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Humidity is important in spraying. With the average tank of pesticide being 90 to 99.5% water, evaporation plays an important role in both droplet size and active ingredient concentration. Low humidity causes droplets to evaporate faster, potentially increasing drift and reducing uptake. But relative humidity (RH) isn’t the best way to measure this effect because the same RH at two different temperatures results in two different water evaporation rates.
Instead, we present Delta T, also known as “wet bulb depression”. Delta T is an atmospheric moisture parameter whose use in spraying has made its way to North America from Australian operations. It is defined as the dry bulb temperature minus the wet bulb temperature, and provides a better indication of water evaporation rate than RH. Higher Delta T means faster water evaporation.
The recommendations from Australia are to avoid spraying when the Delta T is either too high or too low, with a range of two to eight being described as ideal.
Figure 1: Delta T chart used in Australia (Source: Australian Gov’t Dept of Meteorology)
Delta T is being reported on an increasing number of weather stations, and it’s time we took a closer look at what it means.
Measuring Relative Humidity
In the early days of weather reporting, relative humidity was calculated from psychrometric charts. All one needed was a hygrometer, usually a sling psychrometer. A sling psychrometer is two identical thermometers side by side whose bulbs could be slung in a circle, exposing them to moving air. One bulb was covered in a cotton wick moistened with distilled water, the other was left exposed and dry.
Figure 2: Sling psychrometer (Source: ScienceStruck.com)
As the bulbs met moving air, water evaporated from the cotton wick and that reduced the temperature of that thermometer. The dryer the air, the greater the evaporation rate and therefore the greater the temperature drop. The dry thermometer was unaffected by this movement.
On measuring the wet and dry bulb temperature, one consulted a psychrometric chart. This chart converted the two temperatures to total water content in the air, compared it to total water-holding capacity, and expressed it as Relative Humidity. Psychrometric charts are useful for many other air parameters such as dew point, vapour pressure, or enthalpy. (Pause briefly to give thanks that we don’t need to know what enthalpy is.)
Figure 3: Psychrometric Chart (Source: Carrier Corporation)
Turns out that RH is a poor measure of water evaporation rate. An RH of 24% at 20 C has exactly the same evaporation rate as an RH of 44% at 35 C. That’s why Delta T is the preferred measurement: it’s linearly related to evaporation.
Note: Modern electronic weather stations don’t need two thermometers to measure air moisture content, and use polymers whose capacitance or resistance changes with atmospheric moisture. Add an internal look-up table, and we have all the information we need.
Pros and Cons of Water Evaporation
It’s important to note that our Australian colleagues caution against spraying when water evaporation rate is both too high and too low.
- Water evaporates rapidly, reducing droplet size and pre-disposing the smaller droplets to drift;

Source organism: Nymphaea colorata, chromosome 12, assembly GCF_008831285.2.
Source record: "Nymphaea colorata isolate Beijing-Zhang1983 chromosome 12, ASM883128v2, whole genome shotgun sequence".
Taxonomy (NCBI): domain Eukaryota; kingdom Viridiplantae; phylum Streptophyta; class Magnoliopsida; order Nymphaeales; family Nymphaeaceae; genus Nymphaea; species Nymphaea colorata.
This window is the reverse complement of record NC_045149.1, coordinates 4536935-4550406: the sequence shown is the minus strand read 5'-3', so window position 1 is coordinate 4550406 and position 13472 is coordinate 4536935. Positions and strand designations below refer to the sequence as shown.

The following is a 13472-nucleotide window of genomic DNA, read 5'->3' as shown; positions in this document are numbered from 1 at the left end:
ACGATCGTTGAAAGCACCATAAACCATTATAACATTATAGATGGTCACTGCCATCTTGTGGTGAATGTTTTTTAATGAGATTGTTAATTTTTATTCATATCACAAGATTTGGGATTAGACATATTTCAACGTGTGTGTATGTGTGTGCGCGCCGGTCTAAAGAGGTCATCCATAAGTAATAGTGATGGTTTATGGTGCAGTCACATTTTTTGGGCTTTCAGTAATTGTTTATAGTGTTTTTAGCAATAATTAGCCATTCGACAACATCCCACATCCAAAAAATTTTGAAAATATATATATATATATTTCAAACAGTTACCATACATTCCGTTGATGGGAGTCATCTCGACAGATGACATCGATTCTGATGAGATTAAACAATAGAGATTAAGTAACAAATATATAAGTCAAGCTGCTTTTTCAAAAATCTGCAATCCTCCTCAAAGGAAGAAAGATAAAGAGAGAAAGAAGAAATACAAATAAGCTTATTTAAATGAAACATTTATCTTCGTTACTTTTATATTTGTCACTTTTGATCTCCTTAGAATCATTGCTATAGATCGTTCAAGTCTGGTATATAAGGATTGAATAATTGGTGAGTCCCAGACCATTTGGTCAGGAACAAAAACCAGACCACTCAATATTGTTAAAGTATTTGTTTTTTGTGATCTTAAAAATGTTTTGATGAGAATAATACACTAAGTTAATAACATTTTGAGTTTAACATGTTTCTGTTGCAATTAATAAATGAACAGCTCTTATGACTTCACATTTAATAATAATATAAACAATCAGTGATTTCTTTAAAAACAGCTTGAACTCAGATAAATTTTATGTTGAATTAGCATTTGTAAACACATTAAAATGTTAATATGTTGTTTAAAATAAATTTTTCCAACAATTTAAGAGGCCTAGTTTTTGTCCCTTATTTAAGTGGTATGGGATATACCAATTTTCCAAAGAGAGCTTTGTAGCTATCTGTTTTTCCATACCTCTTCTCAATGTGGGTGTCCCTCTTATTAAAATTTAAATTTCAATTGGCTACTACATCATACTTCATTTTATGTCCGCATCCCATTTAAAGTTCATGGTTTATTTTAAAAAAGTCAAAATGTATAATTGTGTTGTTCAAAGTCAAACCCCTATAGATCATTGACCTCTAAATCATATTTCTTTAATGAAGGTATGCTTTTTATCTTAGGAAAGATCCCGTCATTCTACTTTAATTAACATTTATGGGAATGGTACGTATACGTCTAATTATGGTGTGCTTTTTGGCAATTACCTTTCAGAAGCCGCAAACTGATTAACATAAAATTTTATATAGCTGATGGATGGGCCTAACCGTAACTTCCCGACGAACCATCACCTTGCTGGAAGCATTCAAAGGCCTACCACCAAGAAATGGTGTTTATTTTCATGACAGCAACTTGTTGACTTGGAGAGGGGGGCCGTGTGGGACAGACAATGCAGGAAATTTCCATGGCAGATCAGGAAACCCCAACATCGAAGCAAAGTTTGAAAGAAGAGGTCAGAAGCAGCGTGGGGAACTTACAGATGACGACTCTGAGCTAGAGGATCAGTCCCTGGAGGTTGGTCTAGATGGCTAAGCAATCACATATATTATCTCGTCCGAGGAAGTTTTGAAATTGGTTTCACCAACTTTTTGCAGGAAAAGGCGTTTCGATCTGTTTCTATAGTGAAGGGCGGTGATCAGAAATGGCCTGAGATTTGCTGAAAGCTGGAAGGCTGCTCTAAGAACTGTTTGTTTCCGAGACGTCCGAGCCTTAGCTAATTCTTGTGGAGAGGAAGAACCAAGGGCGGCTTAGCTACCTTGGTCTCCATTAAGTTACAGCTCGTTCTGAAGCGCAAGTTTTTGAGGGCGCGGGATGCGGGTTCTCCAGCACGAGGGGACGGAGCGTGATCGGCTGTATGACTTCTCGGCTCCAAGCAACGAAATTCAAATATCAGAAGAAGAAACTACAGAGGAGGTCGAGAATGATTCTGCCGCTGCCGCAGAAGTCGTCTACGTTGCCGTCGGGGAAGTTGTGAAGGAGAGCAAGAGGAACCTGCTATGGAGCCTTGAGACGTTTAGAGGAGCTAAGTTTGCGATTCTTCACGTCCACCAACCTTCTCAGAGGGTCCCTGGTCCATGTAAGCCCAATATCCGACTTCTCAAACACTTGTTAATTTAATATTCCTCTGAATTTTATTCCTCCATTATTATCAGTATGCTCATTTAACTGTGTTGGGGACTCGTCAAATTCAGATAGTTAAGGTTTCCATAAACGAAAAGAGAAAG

- Deposited droplets dry quickly, reducing pesticide uptake which is more effective from a wet deposit.
- Water doesn’t evaporate, maintaining the smaller droplets in a liquid state. These small droplets are already drift prone, but are now more potent because of more effective uptake. Overnight conditions that are inverted are usually humid, adding to harm potential from the inversion.
Delta T in North America
The addition of this parameter to our spraying weather lexicon has been useful. But it’s important to understand the context in which it was developed to properly judge its suitability.
Aussies started talking about Delta T because the use of finer sprays under the hot dry conditions found during their summer sprays resulted in significant evaporative losses, significantly greater drift potential, and potential reduction of product performance. The guidelines to avoid spraying when Delta T exceeds eight or ten originate there.
A few changes have happened since these guidelines were developed. Over the past ten to 20 years, we’ve observed greater use of low-drift sprays, with the coarser sprays’ larger droplets resisting fast evaporation. In the past five to ten years, water volumes have increased due to our heavier reliance on fungicides, desiccants, and contact modes of action. Both of these developments have helped reduce the impact of a dry atmosphere. We simply can’t say if a Delta T of 10 is too high with these new application methods.
Looking at it another way, if Delta T values are very high, increasing water volume and droplet size will mitigate that to some degree, as the Aussies state in their extension materials (linked earlier).
Pesticide formulation can also play a role in evaporation. Once the water is gone, oily formulations may still have good uptake because the oily active ingredient stays dissolved in the oily solvents. This is both good and bad, helping on-target efficacy but also increasing the risk of more potent drift. Solutions, on the other hand, are more likely to leave their actives stranded on leaves as crystals once the water is gone.
Delta T is definitely useful information when spraying. It will typically rise and fall with air temperature as the day proceeds, and it is wise to consider suspending operations when values are critical. Take note of the Delta T when spraying the same product throughout these hot days and learn from the experience. Remember, the atmosphere affects not just sprays but also plants and insects, and due to this complexity we may not be able to attribute success or failure to just one measurement.